The Cadillac Tax is the nickname of the ACA’s non-deductible, 40-percent excise tax. If an employer’s health plan coverage is worth more than the ACA’s designated “baseline” coverage, then the amount over the baseline cost would be applicable to this tax.
However, some coverage is excepted from this tax, including:
- Accident, disability income insurance.
- On-site medical clinics that only offer “de minimis” care.
- Stand-alone dental and vision plans.
- Most Employee Assistance Programs (EAP).
Congress is expected to revisit this tax. Will it be delayed again? Time will tell as it may be cheaper to move out the effective date of this tax, rather than repealing it completely.
“We’re going to see a lot of ‘gaming strategy’ in the years to come, in order to avoid the Cadillac Tax,” said Barlament.
Despite efforts to repeal, 1094/1095 forms are still required for employers with self-funded health plans. These forms report which employees were enrolled in their employer’s health plan and whether the employer offered sufficient coverage to employees.
Penalty notices have been sent to employers. Many of these have been found to be due to reporting errors.
“Many employers had checked the wrong box. They are now filing an appeal,” said Barlament.
Barlament advised employers to keep their old health plan documents. “You may need them as proof that you offered a sufficient level of health plan to your employees.”
Section 1557 and Transgender Benefits
ACA section 1557, requires that health plans that receive federal financial assistance, cover gender reassignment surgery.
Court cases have been filed due to this law. However, there may be similar court cases soon filed for “sex discrimination” based on Title VII of the Civil Rights Act of 1964.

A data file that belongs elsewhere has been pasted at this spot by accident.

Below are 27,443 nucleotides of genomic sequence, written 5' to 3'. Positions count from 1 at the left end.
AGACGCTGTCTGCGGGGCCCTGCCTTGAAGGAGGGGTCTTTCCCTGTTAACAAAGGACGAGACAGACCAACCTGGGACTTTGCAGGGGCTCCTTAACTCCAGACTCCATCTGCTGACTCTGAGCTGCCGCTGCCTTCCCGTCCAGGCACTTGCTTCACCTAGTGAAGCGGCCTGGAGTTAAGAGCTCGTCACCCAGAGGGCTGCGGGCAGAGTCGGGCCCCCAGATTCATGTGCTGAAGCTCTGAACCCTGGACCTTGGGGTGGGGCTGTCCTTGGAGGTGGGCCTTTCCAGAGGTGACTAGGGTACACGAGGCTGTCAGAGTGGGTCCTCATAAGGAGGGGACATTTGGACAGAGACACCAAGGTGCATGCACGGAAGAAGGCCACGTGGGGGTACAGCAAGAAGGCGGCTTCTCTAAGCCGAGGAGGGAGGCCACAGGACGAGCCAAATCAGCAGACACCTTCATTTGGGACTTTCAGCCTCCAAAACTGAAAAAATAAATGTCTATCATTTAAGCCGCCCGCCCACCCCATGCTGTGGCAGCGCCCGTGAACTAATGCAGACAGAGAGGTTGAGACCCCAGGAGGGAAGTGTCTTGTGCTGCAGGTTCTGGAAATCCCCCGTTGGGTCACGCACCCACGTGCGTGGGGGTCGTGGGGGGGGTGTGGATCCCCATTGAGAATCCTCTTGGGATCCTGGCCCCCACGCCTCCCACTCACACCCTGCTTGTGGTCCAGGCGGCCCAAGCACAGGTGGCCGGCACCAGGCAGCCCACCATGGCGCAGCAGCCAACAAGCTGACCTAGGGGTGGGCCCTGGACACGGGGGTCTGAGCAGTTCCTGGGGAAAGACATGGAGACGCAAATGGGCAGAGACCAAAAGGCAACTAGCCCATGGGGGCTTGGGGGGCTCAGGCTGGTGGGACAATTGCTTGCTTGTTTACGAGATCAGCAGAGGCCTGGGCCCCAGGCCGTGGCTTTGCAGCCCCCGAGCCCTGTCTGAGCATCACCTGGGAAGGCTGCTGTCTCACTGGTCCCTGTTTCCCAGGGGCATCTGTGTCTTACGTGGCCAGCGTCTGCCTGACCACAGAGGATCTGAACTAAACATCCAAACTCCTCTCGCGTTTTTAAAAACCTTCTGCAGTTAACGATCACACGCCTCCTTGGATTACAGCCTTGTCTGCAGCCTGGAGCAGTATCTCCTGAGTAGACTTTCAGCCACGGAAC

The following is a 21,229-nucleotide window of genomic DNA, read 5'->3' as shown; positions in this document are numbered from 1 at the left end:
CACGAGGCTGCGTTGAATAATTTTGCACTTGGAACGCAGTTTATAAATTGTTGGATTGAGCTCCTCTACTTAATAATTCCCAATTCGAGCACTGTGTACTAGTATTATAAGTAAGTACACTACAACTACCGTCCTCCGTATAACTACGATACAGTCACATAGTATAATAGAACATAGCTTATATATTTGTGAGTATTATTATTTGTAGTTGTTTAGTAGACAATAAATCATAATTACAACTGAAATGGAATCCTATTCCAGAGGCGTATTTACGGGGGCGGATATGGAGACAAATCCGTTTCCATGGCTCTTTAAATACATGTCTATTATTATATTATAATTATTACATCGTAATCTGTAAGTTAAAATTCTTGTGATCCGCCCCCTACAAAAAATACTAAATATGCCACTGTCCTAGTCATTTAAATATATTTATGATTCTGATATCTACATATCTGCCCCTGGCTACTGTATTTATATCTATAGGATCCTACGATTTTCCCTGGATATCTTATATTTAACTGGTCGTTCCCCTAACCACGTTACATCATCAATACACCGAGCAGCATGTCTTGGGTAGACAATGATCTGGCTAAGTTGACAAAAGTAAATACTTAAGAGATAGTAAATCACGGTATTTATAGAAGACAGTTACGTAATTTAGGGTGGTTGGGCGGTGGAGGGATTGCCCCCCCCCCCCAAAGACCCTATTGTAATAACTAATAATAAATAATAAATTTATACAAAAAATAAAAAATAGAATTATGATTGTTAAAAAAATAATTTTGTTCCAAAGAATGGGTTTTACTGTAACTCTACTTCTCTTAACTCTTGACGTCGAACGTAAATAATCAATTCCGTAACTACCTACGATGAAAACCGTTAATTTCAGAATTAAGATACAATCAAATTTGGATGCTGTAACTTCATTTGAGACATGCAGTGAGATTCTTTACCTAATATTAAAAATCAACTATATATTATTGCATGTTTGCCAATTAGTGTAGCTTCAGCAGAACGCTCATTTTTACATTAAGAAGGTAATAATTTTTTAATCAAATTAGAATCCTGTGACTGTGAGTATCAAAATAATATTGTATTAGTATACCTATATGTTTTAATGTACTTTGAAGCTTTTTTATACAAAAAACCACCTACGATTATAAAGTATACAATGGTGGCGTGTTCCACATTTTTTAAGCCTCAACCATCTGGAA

Biometric Data for Wellness Programs
“If you collect employee biometric data in 2018, you may want to communicate that employees will receive a discount on their premiums in 2019, but not specify a specific amount,” said Barlament.
Collecting employee biometric data can present many pitfalls to employers.
Depending on how biometric data is viewed through the Americans with Disabilities Act in 2019, a wellness program by today’s standards may or may not be able to give a discount on premiums.
HIPAA Privacy and Security
The federal government continues to audit and enforce the HIPAA rules. To make sure that you are compliant, consider conducting an annual Health Insurance Portability and Accountability Act (HIPAA) audit. The office for Civil Rights (OCR) has begun stricter enforcement of HIPAA Privacy and Security Rules.
To make sure that you are covered, conduct an annual Health Insurance Portability and Accountability Act (HIPAA) audit. The office for Civil Rights (OCR) has begun stricter enforcement of HIPAA Privacy and Security Rules.
Mental Health Parity
Self-funded governmental employers can consider opting out of mental health parity rules. All other employers must comply with the new regulations.
Whether a mental health treatment plan is covered by insurance, has sometimes caused law suits. Litigation in this area is evolving. Expect more in the coming year.
Federal Health Policy Forecast
Movement has been seen in a push for a bill to simplify employer reporting under the ACA. Since the individual mandate has been repealed, employer groups have questioned the need for mandated employer reporting to comply with the ACA.
“This is a bill with bipartisan support,” said Barlament. “We’ll see where this goes.”